Mixing myths with reality to buy people minds, people who put their trust and faith in you, is a heavy responsibility Mel. By your own traditions there are severe consequences for those who mislead others for their own objectives.
As a self-declared anarchist you contradict its very meaning when you say you recognize the laws of the Wet’suwet’en. Canadians now come from all walks of life and all ethnic origins, you cannot even label them white any more.
I can well imagine how it sticks in your craw that we have lots Indians in parliament but not many indigenous ones. The ones that do get elected are mostly accused as traitors.
Is it because they were mature enough to understand that we cannot undo 37 Million people? Do you think 37 Million people would allow 5.5% of the population to divide Canada up into 634 nations?
What would you do with the 37 million non-status Canadians?
As much as you dream of turning back the clock, its pure fantasy.
Anarchists have been around since the dawn of time, but I think you already admitted you’re really just an angry Wet’suwet’en. Fair enough, but would you not gain more from working with your own people and families to settle land claims legally? Has it never occurred to you that when you demand all, you often end up with nothing? In 21 years what exactly is preventing the settlement of land claims?
The cat is now out of the bag, the hereditary chiefs quit, they self admittedly have abandoned their claim to Wet’suwet’en lands. They decided to become protestors instead and work for AMERICAN environmental organizations.
At very best your efforts amount to venting, that’s alright too, it’s perfectly legal, and yes costing taxpayer more money, money that could be spent on improving your life or that of your family and friends. Seriously the hate that is spilling out of you right now is hazardous to your health, and that of those closest to you.
Maybe its advise all of you protestors need to hear, if your health is failing, it could be a result of all of your negative nature.
Here is some good advice, take it or leave it, a code I live by.
“God grant me the serenity to accept the things I cannot change, the courage to change the things I can, and the wisdom to know the difference.”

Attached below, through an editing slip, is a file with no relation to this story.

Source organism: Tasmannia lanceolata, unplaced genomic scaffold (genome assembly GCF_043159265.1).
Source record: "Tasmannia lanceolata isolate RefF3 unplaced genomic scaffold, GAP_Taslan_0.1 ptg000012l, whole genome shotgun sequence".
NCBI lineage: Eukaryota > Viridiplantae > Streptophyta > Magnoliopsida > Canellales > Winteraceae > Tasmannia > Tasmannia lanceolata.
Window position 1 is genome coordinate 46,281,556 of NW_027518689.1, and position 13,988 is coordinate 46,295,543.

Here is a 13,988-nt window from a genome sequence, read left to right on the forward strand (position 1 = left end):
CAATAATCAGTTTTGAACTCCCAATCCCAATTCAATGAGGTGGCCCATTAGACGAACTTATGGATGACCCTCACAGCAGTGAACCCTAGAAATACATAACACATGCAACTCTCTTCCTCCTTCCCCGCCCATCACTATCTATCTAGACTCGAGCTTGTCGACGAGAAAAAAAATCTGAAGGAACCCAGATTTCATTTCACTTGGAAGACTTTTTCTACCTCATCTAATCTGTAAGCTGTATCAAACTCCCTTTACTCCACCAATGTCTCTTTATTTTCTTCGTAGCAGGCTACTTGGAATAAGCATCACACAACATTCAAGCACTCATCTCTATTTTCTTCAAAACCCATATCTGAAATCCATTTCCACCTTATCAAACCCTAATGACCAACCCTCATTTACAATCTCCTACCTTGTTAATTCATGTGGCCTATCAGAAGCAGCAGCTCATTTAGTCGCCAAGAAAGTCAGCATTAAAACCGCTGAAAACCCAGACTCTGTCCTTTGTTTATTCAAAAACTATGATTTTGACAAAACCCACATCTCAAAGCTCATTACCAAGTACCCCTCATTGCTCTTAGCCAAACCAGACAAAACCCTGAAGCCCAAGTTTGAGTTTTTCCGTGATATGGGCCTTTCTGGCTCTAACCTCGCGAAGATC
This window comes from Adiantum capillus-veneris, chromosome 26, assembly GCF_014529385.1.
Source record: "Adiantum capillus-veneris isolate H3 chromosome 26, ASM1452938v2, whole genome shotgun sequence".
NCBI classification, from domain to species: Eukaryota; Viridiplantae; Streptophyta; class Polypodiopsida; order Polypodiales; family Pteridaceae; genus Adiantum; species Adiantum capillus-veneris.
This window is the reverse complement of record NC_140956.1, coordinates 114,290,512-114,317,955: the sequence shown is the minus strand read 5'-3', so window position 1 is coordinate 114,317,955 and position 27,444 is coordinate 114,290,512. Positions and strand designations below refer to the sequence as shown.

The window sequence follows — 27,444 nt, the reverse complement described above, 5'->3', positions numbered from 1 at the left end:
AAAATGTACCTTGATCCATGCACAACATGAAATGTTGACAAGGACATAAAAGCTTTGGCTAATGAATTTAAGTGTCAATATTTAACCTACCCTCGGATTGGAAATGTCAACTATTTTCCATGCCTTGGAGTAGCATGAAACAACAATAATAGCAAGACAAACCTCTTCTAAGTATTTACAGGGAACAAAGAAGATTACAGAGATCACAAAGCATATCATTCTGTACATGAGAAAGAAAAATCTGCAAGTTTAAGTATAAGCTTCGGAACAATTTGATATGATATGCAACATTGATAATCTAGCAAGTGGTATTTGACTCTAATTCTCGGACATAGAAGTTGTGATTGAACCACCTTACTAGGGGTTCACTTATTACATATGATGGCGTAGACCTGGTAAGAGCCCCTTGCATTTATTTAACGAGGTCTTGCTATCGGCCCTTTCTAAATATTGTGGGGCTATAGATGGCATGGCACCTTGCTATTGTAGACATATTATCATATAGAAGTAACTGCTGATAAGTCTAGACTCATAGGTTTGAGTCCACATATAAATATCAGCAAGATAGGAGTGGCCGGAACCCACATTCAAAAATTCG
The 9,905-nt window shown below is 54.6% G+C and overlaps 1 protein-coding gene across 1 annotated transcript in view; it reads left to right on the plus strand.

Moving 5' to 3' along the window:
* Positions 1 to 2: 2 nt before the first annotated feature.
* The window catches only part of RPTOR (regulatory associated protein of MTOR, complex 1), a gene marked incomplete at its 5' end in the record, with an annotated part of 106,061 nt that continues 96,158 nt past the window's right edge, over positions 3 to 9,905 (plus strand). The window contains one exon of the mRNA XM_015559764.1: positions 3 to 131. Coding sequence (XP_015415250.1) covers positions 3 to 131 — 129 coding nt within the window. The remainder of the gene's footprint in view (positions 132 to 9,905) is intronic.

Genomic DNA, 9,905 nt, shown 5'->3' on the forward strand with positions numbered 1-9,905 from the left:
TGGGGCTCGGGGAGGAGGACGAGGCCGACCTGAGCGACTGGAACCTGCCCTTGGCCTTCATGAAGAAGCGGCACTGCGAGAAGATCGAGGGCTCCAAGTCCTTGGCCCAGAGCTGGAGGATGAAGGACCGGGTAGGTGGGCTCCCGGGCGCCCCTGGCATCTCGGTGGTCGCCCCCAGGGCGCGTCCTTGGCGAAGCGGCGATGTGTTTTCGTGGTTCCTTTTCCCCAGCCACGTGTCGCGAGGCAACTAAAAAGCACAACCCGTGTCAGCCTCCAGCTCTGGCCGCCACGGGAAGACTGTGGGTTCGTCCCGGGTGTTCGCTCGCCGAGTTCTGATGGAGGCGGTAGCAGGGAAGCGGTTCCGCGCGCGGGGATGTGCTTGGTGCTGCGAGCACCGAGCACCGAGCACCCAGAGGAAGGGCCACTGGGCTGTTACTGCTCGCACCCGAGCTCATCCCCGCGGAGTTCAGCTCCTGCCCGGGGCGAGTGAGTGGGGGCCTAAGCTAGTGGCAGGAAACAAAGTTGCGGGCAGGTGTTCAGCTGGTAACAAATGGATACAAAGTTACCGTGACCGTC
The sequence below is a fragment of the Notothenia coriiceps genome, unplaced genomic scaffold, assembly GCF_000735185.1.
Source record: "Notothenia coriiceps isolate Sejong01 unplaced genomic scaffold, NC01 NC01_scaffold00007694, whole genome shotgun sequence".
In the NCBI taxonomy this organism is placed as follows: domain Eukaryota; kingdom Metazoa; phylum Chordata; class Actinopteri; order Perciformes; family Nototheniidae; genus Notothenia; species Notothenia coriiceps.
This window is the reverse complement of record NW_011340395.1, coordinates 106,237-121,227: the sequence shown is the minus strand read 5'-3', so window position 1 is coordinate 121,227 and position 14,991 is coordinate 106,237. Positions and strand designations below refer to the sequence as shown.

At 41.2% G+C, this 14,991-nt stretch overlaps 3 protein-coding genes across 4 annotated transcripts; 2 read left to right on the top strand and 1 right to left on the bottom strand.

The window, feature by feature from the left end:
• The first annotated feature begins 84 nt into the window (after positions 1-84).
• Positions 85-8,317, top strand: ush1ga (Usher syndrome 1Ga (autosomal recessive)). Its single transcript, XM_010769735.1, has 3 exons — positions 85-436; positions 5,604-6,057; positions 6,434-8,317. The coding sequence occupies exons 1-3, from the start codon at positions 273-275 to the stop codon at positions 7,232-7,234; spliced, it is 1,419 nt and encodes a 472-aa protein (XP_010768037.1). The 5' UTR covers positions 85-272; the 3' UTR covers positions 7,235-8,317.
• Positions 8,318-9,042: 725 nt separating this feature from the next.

Mel, I mean no harm by saying what I did, and wish you all the best, if you return to helping those in need both in and or outside of your community. You are good at it, your people love you for it, and you have so much more to give, as opposed to waste.
Mel take the time to hear what you said, and look at the truth, clearly your better at story telling than you are at telling the truth.
“The Colony of British Columbia was founded between (1858–1866) British Columbia did not join confederation until July 20, 1871. The creation of the Indian Act 1876 and it was after that time, in many cases decades later that band offices were created.”
A lady, an elder, and example for all people of all nations, I have and always will regard this woman with great respect. I might be wrong its a guess on my part she was referring to Dutch immigrants, when she used the words “Nether people”
Words you might want to live by, from the lips of Lucy Bazil.
“In the old days the white people used to deal with us. Today we learn from the white people. When the Europeans came here there was no prejudice in my time, neighbors were all white in Houston. Indians and whites got along in those days, respected each other as they were very poor too, their country was torn apart by war and they were given leased land in this country. Now the government is selling those lands again. We did not sell it, the government did. White men that bought it worked hard to clear it. They had only a suit case and started with nothing.
Today we should look at people the same way. It was not Indians who sold the land, the government sold the land. The white man paid big money and is still paying taxes today on it. It was not an easy life to leave their countries, to survive they came here, we should respect them. Younger people are different, showing prejudice against white, and white born prejudiced against other people as they don’t know the history. The Nether people said the Indian showed us how to fish, hunt and garden; the Indian had big respect for Nether people. In the old days the white people suffered a lot, Nether people cleared that land. Nether people worked for $1.00/day only. White people respect that, worked hard for their money, no bulldozers, only saw and axe. Our people worked hard. We always must look at our ancestors, if not for them, we would not be here today.
People with names must be respected, elders, now don’t do that. I try to talk with my great grandchildren but they don’t want to listen to me. That is how it is turning today, must know our ancestors.” Gguhe’ Lucy Bazil-Verigin (March 20, 1920 – April 1, 2015)